US: Why We Revoked Visas of Nigerians Travelling to America

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•Nigerian travelers welcome in the US but must be law-abiding Bayo Akinloy

 

Among the number of reasons the United States Government had revoked the visas of some Nigerians traveling to the US might have been because of  overstaying the period of admission, applying for asylum in another country, and working without proper authorisation.

This was indicated in an email correspondence THISDAY had with the US Embassy in Nigeria during the week.

According to the American embassy’s spokesman, Russell Brooks, a visa already granted to a Nigerian traveler can be revoked if there were reasons to do so.

“With regard to our general policy, the Department of State does review visa issuances when information comes to light that results in a finding that the individual no longer qualifies for the visa and based on that information, the visa will be revoked. There are a number of reasons for a visa revocation including overstaying the period of admission, applying for asylum in another country, and working without proper authorisation. If a visa is revoked, the US Mission will attempt to notify the individual but there is no obligation to inform the individual as to why the visa was revoked,” Brooks said. 

He, however, stated that individuals whose visas were revoked might re-apply if they desired to do so and their application would be considered again for eligibility to enter into the US.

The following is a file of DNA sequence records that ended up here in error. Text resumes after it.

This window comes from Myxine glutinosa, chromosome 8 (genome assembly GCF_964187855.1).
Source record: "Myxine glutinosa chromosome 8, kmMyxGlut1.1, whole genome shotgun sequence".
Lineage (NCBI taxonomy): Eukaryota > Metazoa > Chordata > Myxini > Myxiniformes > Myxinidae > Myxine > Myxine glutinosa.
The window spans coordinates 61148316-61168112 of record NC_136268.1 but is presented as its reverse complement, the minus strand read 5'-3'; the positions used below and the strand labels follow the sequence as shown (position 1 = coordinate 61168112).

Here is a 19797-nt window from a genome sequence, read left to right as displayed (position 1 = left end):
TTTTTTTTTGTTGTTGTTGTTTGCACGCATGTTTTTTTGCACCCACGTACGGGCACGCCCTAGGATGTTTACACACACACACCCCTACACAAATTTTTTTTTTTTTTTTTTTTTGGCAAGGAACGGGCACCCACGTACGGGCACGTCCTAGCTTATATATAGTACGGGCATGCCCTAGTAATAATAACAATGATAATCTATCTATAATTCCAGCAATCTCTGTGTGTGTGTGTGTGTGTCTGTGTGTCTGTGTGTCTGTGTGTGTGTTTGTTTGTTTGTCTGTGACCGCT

Though the embassy official refused to disclose the reasons some Nigerians’ US visas were revoked recently, he said Nigerian travelers with legitimate reasons to travel and had not flouted the American laws on previous visits were always welcome to the country.

“Visa decisions are based on individual qualifications and the cases are considered confidential. Nigerian travelers are welcome in the United States. The fact that the consular sections in Lagos and Abuja are the busiest on the continent and rank among the busiest in the world speaks to the closeness of the relationship between our two countries and the fondness that Nigerians have for the United States. 

“Nigerians who wish to travel to the United States for legitimate purposes, such as tourism or education, who have every intention of returning to their home country, and have abided by U.S. law on prior visits have nothing to fear,” Brooks stated.

When THISDAY contacted State Department in Washington, to know how many Nigerian travelers’ visas had been revoked, a spokesperson at its Press Office, Nicole Thompson, said: “Unfortunately, the State Department only issues visa statistics once per year.  The most recent is for fiscal year 2017 (attached). The refusal rates attached are for that time.”

In the document titled, ‘Adjusted refusal rate – B-Visas only by nationality fiscal year 2017,’ 44.95 per cent of Nigerians were denied B-visa (is a category of non-immigrant visa issued by the US government to foreign citizens seeking entry for a temporary period).

Last May, a number of Nigerians had gone online to complain about the ill-treatment they had received in the hands of American immigration officials.

One Nigerian, who spoke on condition of anonymity, had claimed that her visa was revoked by the US Embassy in Lagos without any reasons.

“I have been crying every day with no-one ready to tell me why my visa was revoked, I have never overstayed in the US and was there last year, without any incident,” she said.

An online medium reported about a traveler to the US being stopped at the Murtala Mohammed International Airport, who was told to get an authorisation letter from the US Lagos consulate before he could travel.  

When the traveler went to the consulate he was asked to present his passport.

“All she asked to look at was my passport. She asked me about two questions, walked away, and returned saying my visa had been revoked. She never gave me a reason why. I was dumbfounded and angry, to date no reason has been given,” he said.